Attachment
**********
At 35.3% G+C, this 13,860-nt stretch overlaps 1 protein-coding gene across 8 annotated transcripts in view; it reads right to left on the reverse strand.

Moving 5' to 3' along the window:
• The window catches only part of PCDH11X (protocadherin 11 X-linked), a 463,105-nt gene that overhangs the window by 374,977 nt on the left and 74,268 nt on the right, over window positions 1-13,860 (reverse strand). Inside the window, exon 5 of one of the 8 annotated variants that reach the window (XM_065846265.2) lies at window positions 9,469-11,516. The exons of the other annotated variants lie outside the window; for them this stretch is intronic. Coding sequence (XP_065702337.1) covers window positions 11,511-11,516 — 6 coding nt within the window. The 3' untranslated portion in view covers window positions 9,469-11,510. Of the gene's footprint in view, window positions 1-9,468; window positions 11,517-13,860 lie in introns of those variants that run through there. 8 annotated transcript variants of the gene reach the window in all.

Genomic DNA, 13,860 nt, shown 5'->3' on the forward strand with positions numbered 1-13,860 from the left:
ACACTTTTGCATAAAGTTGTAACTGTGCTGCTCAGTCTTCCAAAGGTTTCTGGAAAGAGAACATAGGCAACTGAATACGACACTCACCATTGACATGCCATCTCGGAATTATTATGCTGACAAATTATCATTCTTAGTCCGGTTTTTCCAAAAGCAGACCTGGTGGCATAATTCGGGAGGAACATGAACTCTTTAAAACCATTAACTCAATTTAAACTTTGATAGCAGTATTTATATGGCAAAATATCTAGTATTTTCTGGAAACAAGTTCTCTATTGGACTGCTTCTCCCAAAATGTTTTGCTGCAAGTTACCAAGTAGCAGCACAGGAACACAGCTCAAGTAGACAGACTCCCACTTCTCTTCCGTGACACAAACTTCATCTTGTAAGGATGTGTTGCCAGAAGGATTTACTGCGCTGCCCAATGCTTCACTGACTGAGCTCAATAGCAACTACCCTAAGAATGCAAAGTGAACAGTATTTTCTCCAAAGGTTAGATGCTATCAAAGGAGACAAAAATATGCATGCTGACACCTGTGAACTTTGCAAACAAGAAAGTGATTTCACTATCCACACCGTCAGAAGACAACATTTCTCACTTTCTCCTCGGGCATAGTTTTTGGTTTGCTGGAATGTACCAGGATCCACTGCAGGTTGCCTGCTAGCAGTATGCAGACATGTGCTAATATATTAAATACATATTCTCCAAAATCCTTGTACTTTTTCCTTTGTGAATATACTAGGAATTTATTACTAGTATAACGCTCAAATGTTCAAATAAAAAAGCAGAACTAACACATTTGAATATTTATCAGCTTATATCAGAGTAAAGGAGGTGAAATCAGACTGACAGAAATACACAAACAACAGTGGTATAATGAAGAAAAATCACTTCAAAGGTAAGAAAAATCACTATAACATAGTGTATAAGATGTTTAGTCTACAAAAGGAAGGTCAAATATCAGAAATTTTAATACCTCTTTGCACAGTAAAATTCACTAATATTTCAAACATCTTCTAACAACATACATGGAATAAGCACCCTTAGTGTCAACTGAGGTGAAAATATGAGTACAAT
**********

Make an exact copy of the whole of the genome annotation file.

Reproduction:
At 35.3% G+C, this 13,860-nt stretch overlaps 1 protein-coding gene across 8 annotated transcripts in view; it reads right to left on the reverse strand.

Moving 5' to 3' along the window:
• The window catches only part of PCDH11X (protocadherin 11 X-linked), a 463,105-nt gene that overhangs the window by 374,977 nt on the left and 74,268 nt on the right, over window positions 1-13,860 (reverse strand). Inside the window, exon 5 of one of the 8 annotated variants that reach the window (XM_065846265.2) lies at window positions 9,469-11,516. The exons of the other annotated variants lie outside the window; for them this stretch is intronic. Coding sequence (XP_065702337.1) covers window positions 11,511-11,516 — 6 coding nt within the window. The 3' untranslated portion in view covers window positions 9,469-11,510. Of the gene's footprint in view, window positions 1-9,468; window positions 11,517-13,860 lie in introns of those variants that run through there. 8 annotated transcript variants of the gene reach the window in all.

Genomic DNA, 13,860 nt, shown 5'->3' on the forward strand with positions numbered 1-13,860 from the left:
ACACTTTTGCATAAAGTTGTAACTGTGCTGCTCAGTCTTCCAAAGGTTTCTGGAAAGAGAACATAGGCAACTGAATACGACACTCACCATTGACATGCCATCTCGGAATTATTATGCTGACAAATTATCATTCTTAGTCCGGTTTTTCCAAAAGCAGACCTGGTGGCATAATTCGGGAGGAACATGAACTCTTTAAAACCATTAACTCAATTTAAACTTTGATAGCAGTATTTATATGGCAAAATATCTAGTATTTTCTGGAAACAAGTTCTCTATTGGACTGCTTCTCCCAAAATGTTTTGCTGCAAGTTACCAAGTAGCAGCACAGGAACACAGCTCAAGTAGACAGACTCCCACTTCTCTTCCGTGACACAAACTTCATCTTGTAAGGATGTGTTGCCAGAAGGATTTACTGCGCTGCCCAATGCTTCACTGACTGAGCTCAATAGCAACTACCCTAAGAATGCAAAGTGAACAGTATTTTCTCCAAAGGTTAGATGCTATCAAAGGAGACAAAAATATGCATGCTGACACCTGTGAACTTTGCAAACAAGAAAGTGATTTCACTATCCACACCGTCAGAAGACAACATTTCTCACTTTCTCCTCGGGCATAGTTTTTGGTTTGCTGGAATGTACCAGGATCCACTGCAGGTTGCCTGCTAGCAGTATGCAGACATGTGCTAATATATTAAATACATATTCTCCAAAATCCTTGTACTTTTTCCTTTGTGAATATACTAGGAATTTATTACTAGTATAACGCTCAAATGTTCAAATAAAAAAGCAGAACTAACACATTTGAATATTTATCAGCTTATATCAGAGTAAAGGAGGTGAAATCAGACTGACAGAAATACACAAACAACAGTGGTATAATGAAGAAAAATCACTTCAAAGGTAAGAAAAATCACTATAACATAGTGTATAAGATGTTTAGTCTACAAAAGGAAGGTCAAATATCAGAAATTTTAATACCTCTTTGCACAGTAAAATTCACTAATATTTCAAACATCTTCTAACAACATACATGGAATAAGCACCCTTAGTGTCAACTGAGGTGAAAATATGAGTACAAT